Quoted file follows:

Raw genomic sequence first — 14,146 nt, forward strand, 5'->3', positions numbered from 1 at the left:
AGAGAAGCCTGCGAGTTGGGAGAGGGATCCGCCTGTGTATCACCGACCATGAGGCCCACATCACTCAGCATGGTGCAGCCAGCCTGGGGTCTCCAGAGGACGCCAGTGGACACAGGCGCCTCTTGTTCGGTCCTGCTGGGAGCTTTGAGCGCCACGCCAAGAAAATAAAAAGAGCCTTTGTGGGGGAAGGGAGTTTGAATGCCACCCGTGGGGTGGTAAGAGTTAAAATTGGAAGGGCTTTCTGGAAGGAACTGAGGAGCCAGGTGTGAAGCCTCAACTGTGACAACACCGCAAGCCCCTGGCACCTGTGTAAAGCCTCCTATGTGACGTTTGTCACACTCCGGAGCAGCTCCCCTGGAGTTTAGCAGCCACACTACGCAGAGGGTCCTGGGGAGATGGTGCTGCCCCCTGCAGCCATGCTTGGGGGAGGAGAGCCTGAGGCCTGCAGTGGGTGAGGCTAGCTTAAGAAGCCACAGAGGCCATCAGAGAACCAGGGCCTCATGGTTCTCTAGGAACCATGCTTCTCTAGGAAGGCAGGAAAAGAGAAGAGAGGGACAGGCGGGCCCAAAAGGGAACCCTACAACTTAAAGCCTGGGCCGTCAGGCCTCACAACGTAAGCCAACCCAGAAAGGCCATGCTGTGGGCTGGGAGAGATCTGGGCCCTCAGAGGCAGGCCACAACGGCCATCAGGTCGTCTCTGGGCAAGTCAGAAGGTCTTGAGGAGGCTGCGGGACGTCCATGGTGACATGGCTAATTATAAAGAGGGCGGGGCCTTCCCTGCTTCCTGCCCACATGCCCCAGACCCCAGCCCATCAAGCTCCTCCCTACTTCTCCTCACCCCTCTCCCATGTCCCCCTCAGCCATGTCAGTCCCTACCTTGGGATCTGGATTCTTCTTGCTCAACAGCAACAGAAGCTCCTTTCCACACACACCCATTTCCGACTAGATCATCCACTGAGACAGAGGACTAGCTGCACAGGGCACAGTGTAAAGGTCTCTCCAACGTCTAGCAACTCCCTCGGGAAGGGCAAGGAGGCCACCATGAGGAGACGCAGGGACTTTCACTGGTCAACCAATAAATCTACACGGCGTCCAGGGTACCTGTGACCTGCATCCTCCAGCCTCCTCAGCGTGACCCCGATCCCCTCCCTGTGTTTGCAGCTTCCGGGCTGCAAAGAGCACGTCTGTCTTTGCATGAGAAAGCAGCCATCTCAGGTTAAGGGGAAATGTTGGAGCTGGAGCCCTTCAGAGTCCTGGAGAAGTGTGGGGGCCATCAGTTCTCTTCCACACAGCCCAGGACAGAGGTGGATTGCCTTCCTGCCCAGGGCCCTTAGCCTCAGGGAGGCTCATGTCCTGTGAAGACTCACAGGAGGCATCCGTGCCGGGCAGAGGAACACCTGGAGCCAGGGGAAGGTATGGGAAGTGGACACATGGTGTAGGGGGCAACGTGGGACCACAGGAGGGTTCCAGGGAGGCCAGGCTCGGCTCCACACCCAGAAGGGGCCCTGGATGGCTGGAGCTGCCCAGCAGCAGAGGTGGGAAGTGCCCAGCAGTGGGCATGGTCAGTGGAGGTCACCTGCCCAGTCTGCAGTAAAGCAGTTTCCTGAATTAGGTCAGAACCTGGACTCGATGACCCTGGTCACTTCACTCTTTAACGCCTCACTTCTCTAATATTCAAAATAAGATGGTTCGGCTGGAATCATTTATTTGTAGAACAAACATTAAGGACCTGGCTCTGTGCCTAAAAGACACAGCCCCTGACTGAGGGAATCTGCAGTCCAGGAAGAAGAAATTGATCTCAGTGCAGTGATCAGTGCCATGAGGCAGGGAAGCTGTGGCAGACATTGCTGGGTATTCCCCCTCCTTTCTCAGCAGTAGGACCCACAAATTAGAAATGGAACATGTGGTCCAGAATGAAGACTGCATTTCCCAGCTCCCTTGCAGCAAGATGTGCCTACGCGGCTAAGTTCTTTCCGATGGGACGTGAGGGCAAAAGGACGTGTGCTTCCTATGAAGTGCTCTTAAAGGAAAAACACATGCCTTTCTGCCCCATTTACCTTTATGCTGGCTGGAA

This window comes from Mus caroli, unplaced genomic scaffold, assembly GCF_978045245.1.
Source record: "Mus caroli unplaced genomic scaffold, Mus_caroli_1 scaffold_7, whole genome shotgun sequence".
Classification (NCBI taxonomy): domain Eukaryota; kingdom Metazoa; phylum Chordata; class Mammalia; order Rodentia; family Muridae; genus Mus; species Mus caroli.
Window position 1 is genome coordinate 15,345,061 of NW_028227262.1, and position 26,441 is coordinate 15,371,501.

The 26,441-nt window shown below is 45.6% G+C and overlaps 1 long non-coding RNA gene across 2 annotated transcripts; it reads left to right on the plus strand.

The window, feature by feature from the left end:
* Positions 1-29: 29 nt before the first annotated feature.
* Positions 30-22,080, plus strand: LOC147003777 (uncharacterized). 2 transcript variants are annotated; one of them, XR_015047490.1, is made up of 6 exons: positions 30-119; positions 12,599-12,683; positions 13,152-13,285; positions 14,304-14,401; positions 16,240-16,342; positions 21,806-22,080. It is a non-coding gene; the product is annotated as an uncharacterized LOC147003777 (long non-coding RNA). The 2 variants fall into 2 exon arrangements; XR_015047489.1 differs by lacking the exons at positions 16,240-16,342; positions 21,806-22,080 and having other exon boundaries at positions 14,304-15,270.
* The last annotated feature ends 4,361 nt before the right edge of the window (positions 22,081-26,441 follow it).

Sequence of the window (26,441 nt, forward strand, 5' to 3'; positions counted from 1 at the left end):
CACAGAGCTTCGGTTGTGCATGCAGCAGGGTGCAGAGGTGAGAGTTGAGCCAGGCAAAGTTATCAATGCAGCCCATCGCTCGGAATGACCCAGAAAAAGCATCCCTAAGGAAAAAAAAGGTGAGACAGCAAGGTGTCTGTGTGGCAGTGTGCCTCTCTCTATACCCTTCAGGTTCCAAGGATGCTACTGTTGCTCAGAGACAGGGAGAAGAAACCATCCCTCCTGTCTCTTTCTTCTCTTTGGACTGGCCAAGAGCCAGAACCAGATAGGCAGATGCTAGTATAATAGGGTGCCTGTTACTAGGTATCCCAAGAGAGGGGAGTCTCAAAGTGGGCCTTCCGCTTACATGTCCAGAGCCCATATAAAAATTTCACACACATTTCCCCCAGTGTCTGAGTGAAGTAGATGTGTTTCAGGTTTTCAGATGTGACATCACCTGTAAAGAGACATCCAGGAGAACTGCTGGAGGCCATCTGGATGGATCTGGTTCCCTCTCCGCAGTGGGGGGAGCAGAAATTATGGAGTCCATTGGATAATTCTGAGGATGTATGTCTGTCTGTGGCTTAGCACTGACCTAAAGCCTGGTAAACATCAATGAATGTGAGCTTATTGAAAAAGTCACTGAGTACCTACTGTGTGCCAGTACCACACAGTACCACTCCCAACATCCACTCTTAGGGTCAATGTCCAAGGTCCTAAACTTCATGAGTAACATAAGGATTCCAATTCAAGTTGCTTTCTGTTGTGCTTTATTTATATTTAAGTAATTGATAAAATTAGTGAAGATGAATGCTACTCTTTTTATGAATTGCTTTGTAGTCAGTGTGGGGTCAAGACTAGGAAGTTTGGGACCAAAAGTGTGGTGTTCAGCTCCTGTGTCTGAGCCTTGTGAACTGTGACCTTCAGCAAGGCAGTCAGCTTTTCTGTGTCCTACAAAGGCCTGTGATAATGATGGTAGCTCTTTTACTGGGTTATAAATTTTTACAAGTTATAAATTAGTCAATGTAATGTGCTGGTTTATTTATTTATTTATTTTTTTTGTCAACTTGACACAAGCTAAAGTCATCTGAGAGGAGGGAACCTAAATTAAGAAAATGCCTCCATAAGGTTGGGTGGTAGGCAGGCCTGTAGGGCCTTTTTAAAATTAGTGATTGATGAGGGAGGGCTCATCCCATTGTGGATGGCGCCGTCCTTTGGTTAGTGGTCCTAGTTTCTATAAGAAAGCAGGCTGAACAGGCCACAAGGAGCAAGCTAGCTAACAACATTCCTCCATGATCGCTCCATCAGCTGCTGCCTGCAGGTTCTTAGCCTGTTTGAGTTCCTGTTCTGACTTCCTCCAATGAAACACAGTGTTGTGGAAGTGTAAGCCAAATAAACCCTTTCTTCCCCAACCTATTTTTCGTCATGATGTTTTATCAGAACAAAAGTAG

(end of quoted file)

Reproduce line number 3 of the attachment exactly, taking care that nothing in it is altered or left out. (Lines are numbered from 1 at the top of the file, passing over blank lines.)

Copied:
This window comes from Mus caroli, unplaced genomic scaffold, assembly GCF_978045245.1.